Why is there no eulogy?
The Catholic Funeral Mass does not have a eulogy because the mourners gather to praise God Himself, not the defunct, to pray for the deceased to reach eternal repose, and to join the Redeemer in the offering of Himself to our Heavenly Father. The Catholic Church claims that the wake (or at the luncheon/reception following) is the appropriate forum for reminiscing and sharing on the person’s life, because a eulogy is not liturgical.
First Steps and Information
Please pick up a planning booklet from the church. For planning purposes, the booklet contains all of the permitted options for the Scripture readings and intercessory prayers and appropriate music. Funeral Masses may be offered on any day except for solemnities that are Holy Days of Obligation, Thursday of Holy Week or during the Paschal Triduum (from the evening Mass of the Lord’s Supper through Good Friday through Easter Sunday. Also, due to the existing schedule at St. Paul’s, Sundays and Tuesdays are not available as days for Funeral Masses. Due to Weddings and other functions that typically occur on Saturdays, it is normally a day that funeral Masses are not celebrated except for occasions of special hardship and with granting of permission from the Pastor and/or Director of Liturgy. Generally speaking, the Funeral Mass will begin at 11:00a.m. There is a “Planning sheet” in the booklet for you to record your selections.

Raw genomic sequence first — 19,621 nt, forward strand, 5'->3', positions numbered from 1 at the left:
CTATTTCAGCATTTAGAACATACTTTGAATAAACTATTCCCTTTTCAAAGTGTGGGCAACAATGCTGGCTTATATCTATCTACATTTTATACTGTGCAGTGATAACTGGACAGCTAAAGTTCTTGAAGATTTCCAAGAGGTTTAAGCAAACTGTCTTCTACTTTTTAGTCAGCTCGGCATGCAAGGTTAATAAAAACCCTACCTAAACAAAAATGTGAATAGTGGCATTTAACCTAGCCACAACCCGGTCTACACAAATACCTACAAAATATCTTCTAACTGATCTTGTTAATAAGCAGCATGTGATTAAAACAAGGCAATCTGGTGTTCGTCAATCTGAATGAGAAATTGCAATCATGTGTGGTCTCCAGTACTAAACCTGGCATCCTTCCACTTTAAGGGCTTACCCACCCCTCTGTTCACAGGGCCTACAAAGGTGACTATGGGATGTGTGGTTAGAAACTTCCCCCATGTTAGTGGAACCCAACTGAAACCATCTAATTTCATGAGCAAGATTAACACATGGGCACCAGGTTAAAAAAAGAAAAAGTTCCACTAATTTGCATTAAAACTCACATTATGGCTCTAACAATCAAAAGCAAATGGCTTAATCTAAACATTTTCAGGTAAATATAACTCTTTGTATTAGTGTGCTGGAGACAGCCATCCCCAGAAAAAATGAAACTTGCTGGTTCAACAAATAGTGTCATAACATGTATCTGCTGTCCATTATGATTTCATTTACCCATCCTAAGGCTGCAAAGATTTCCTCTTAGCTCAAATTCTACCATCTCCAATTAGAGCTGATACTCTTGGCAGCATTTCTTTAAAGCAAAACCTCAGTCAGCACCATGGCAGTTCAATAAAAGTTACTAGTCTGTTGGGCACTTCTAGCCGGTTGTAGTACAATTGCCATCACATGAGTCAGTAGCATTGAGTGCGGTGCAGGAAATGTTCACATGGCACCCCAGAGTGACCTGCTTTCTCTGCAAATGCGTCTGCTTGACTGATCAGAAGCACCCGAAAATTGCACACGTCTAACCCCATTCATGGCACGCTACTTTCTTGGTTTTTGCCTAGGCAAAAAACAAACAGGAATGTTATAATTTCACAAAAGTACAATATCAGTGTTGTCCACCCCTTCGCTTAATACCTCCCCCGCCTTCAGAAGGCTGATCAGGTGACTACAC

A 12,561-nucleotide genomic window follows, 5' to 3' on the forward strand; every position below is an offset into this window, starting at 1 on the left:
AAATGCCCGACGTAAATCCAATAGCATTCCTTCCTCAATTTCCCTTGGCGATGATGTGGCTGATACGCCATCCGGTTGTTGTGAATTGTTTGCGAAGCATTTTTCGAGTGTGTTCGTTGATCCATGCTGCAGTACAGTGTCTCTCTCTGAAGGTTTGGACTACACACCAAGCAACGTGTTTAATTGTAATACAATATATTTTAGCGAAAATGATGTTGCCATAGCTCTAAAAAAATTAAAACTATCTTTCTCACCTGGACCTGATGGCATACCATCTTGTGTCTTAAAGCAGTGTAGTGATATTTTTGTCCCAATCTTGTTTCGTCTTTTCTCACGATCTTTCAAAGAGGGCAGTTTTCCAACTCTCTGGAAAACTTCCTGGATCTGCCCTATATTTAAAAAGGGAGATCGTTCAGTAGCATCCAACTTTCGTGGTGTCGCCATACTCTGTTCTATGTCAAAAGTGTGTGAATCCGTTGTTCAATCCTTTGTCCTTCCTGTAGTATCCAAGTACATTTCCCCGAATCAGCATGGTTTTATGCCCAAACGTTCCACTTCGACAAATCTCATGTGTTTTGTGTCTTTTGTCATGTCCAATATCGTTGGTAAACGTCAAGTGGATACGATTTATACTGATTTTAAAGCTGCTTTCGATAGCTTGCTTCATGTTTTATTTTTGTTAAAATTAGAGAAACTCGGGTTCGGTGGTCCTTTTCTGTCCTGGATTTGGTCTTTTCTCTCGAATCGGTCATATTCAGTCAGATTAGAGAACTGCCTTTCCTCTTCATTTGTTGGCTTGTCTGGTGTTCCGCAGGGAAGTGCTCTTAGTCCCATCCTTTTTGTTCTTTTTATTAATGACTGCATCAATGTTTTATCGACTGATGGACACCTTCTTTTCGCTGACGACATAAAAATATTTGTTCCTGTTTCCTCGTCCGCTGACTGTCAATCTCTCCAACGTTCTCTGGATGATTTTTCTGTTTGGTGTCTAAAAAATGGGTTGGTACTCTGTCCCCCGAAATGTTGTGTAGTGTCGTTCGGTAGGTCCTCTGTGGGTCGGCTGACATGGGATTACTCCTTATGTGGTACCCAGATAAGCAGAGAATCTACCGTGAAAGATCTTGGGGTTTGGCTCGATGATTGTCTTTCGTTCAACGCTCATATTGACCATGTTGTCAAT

Also, the family is invited to choose appropriate music for the Mass (Opening Hymn, Offertory Hymn, Communion Hymn and Closing Hymn).  Note that these may only be chosen from music specifically written for use during the Mass, i.e., no secular music of any kind.  A member of the Funeral Planning Team and/or parish music staff can assist you in making those choices and the music staff will line up appropriate musicians and cantors.

Finally, there are a number of appropriate places for family and/or friends to take an active role in the entrance procession, as a reader and in the offertory procession. You will be asked for the names of those you wish to do these parts during the planning session (you probably should ask them if they wish to participate first).

If you would like to have your post-service reception here at St. Paul’s we will be happy to check on the availability of the social hall. If it is not already scheduled for use by another group St. Paul’s will provide the staff to set up tables and chairs and provide the needed paper supplies and coffee/water. Any other foods and beverages would need to be provided by the family./friends of the deceased.